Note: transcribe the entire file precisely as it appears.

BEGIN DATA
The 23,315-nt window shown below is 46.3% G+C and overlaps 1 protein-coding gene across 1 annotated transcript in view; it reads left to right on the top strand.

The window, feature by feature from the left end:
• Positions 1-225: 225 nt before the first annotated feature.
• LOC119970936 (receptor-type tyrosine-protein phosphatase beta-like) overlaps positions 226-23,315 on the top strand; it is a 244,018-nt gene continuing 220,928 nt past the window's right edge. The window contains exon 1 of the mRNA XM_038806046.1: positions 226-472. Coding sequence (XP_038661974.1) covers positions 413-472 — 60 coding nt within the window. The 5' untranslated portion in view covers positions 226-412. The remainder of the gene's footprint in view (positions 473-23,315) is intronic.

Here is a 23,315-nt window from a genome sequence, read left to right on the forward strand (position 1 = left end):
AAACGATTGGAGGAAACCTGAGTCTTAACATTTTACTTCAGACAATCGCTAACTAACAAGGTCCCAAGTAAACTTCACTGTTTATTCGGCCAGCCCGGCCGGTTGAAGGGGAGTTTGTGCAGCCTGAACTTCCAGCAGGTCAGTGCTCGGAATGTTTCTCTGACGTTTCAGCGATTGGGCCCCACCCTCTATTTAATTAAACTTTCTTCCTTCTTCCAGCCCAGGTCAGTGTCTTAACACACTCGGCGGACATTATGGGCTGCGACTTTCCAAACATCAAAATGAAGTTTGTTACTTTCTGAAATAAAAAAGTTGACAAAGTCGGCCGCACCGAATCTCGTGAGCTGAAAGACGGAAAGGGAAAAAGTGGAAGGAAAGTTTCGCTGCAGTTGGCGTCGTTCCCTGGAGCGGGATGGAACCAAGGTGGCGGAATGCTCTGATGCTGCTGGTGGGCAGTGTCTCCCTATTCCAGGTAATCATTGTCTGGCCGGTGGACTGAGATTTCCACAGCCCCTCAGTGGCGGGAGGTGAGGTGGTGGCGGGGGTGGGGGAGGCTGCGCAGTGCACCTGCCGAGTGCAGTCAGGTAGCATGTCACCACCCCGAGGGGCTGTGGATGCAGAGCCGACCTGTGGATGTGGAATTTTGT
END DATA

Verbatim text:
The 23,315-nt window shown below is 46.3% G+C and overlaps 1 protein-coding gene across 1 annotated transcript in view; it reads left to right on the top strand.

The window, feature by feature from the left end:
• Positions 1-225: 225 nt before the first annotated feature.
• LOC119970936 (receptor-type tyrosine-protein phosphatase beta-like) overlaps positions 226-23,315 on the top strand; it is a 244,018-nt gene continuing 220,928 nt past the window's right edge. The window contains exon 1 of the mRNA XM_038806046.1: positions 226-472. Coding sequence (XP_038661974.1) covers positions 413-472 — 60 coding nt within the window. The 5' untranslated portion in view covers positions 226-412. The remainder of the gene's footprint in view (positions 473-23,315) is intronic.

Here is a 23,315-nt window from a genome sequence, read left to right on the forward strand (position 1 = left end):
AAACGATTGGAGGAAACCTGAGTCTTAACATTTTACTTCAGACAATCGCTAACTAACAAGGTCCCAAGTAAACTTCACTGTTTATTCGGCCAGCCCGGCCGGTTGAAGGGGAGTTTGTGCAGCCTGAACTTCCAGCAGGTCAGTGCTCGGAATGTTTCTCTGACGTTTCAGCGATTGGGCCCCACCCTCTATTTAATTAAACTTTCTTCCTTCTTCCAGCCCAGGTCAGTGTCTTAACACACTCGGCGGACATTATGGGCTGCGACTTTCCAAACATCAAAATGAAGTTTGTTACTTTCTGAAATAAAAAAGTTGACAAAGTCGGCCGCACCGAATCTCGTGAGCTGAAAGACGGAAAGGGAAAAAGTGGAAGGAAAGTTTCGCTGCAGTTGGCGTCGTTCCCTGGAGCGGGATGGAACCAAGGTGGCGGAATGCTCTGATGCTGCTGGTGGGCAGTGTCTCCCTATTCCAGGTAATCATTGTCTGGCCGGTGGACTGAGATTTCCACAGCCCCTCAGTGGCGGGAGGTGAGGTGGTGGCGGGGGTGGGGGAGGCTGCGCAGTGCACCTGCCGAGTGCAGTCAGGTAGCATGTCACCACCCCGAGGGGCTGTGGATGCAGAGCCGACCTGTGGATGTGGAATTTTGT